Gregor Townsend

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Gregor Townsend
Full name Gregor Peter John Townsend
Date of birth (1973-04-26) 26 April 1973 (age 44)
Place of birth Galashiels, Scotland
Height 6 ft 0 in (1.83 m)
Weight 93 kg (14 st 9 lb)
School Galashiels Academy
University University of Edinburgh
Aston University
Rugby union career
Position(s) Head Coach
Current team Scotland
Amateur team(s)
Years Team Apps (Points)
1993, 1995
Correct as of 12 May 2017
Senior career
Years Team Apps (Points)
Northampton Saints
Border Reivers
Border Reivers
Correct as of 12 May 2017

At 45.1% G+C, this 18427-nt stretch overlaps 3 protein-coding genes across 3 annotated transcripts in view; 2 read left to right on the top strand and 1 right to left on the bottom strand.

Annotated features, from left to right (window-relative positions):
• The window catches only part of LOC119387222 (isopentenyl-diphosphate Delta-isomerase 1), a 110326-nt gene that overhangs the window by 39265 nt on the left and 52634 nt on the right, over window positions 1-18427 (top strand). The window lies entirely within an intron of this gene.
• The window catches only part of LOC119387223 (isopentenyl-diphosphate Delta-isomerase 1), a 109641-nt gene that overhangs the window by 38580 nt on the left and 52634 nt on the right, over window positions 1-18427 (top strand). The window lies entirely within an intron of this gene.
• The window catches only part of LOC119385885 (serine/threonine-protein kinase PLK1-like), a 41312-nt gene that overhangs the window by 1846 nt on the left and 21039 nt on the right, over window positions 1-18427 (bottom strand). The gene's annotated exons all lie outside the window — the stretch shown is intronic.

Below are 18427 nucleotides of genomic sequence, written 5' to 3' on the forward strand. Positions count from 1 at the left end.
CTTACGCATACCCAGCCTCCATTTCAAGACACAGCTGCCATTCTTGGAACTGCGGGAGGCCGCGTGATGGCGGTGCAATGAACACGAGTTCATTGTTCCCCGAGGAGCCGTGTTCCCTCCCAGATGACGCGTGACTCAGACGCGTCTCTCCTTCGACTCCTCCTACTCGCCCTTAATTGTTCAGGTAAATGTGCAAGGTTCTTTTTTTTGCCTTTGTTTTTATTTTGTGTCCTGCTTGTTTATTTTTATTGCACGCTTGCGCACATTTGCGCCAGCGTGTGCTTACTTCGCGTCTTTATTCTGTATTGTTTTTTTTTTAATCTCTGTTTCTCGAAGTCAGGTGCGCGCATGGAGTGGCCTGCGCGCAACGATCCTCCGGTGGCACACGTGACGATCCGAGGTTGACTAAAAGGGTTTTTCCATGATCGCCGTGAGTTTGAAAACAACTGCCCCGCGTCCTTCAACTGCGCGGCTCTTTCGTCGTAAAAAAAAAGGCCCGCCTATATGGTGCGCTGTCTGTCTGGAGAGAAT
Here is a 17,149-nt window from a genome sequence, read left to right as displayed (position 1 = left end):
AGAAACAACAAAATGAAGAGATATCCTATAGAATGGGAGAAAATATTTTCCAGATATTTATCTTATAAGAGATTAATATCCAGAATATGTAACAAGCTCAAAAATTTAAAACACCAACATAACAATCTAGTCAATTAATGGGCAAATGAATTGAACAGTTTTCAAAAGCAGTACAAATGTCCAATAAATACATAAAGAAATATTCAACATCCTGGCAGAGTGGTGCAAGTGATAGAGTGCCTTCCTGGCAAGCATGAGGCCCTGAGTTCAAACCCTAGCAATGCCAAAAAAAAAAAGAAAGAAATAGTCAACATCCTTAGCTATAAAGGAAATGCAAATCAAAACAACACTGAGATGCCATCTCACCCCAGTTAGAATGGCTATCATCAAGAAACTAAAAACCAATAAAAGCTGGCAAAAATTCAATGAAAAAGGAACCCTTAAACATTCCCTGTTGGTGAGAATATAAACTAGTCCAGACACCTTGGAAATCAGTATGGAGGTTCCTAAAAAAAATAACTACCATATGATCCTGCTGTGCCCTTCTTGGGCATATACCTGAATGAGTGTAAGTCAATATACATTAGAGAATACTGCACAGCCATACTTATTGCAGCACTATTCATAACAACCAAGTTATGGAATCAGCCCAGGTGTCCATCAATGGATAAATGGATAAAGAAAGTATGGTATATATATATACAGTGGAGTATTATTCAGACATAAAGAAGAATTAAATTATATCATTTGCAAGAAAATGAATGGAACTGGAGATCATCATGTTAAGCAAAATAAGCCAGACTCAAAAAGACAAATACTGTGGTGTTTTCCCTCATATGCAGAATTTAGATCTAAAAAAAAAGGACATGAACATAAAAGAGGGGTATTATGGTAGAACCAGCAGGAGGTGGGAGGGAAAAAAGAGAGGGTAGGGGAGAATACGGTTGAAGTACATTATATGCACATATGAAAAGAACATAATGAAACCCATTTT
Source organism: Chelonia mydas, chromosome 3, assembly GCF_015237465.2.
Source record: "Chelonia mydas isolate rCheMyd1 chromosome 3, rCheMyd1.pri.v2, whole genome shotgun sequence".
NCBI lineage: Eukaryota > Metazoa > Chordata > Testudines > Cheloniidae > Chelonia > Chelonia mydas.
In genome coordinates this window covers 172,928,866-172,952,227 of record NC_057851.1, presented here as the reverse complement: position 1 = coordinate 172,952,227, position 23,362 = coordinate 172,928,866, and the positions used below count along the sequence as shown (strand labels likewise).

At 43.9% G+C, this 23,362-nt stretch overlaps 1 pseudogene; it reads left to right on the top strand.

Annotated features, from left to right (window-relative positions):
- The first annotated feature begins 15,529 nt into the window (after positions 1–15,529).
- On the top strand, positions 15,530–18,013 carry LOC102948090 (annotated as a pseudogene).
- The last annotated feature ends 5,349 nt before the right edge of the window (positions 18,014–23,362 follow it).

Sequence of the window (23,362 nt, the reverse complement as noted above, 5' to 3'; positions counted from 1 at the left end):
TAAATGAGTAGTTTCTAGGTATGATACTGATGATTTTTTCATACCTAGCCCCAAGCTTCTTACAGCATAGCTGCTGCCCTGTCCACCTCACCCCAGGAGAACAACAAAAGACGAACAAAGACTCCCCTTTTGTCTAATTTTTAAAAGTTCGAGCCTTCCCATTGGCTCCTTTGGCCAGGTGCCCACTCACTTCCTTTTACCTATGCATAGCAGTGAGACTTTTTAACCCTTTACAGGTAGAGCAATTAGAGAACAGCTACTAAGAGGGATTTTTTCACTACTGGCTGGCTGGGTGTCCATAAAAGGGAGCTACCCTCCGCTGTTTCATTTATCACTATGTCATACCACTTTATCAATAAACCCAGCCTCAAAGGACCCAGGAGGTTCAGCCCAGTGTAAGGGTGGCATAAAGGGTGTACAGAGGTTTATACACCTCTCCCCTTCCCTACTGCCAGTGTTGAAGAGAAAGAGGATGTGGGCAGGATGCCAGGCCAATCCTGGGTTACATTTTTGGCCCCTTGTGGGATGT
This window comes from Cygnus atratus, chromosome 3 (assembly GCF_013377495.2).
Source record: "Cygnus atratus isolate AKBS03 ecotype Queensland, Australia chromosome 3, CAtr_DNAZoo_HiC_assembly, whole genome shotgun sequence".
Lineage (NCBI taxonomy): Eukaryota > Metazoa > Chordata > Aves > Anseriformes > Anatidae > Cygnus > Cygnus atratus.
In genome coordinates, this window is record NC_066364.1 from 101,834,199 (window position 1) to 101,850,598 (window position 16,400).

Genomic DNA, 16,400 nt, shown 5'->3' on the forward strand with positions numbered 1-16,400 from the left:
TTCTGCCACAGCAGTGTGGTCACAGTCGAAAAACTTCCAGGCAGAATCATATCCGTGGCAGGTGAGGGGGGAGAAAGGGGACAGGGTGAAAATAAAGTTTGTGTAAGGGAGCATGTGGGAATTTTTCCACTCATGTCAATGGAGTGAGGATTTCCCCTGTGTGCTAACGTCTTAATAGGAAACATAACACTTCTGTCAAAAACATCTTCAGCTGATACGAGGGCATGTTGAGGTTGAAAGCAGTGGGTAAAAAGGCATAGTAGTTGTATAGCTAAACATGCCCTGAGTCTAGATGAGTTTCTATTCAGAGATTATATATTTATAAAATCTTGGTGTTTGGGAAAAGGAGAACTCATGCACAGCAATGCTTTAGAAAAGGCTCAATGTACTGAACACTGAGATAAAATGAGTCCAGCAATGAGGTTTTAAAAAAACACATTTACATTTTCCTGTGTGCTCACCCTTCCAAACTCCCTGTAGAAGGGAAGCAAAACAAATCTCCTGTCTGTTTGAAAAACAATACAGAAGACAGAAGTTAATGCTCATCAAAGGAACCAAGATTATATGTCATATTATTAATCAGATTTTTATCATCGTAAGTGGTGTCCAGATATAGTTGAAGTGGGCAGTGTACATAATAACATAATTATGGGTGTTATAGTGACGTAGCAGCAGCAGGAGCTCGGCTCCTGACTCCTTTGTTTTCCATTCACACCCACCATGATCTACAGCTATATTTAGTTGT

Super Rugby
Years Team Apps (Points)
2004 Sharks 9 ()
Correct as of 12 May 2017
National team(s)
Years Team Apps (Points)
British and Irish Lions
Correct as of 12 May 2017
Teams coached
Years Team
Border Reivers (Player/Coach)
Scotland A (Asst. Coach)
Scotland (Asst. Coach)
Glasgow Warriors

Gregor Peter John Townsend, MBE (born 26 April 1973 in Galashiels) is a Scottish rugby union coach and former player. He is currently the head coach of the Scotland national team having previously been an assistant coach from 2009 to 2012. As a player, he won 82 caps for Scotland and two for the British and Irish Lions. He is a former coach of Glasgow Warriors and was a player-coach for Border Reivers. As well as in Scotland, he played club rugby in Australia, England, France and South Africa.

He was awarded an MBE in 1999 for services to rugby.[1]

Playing career[edit]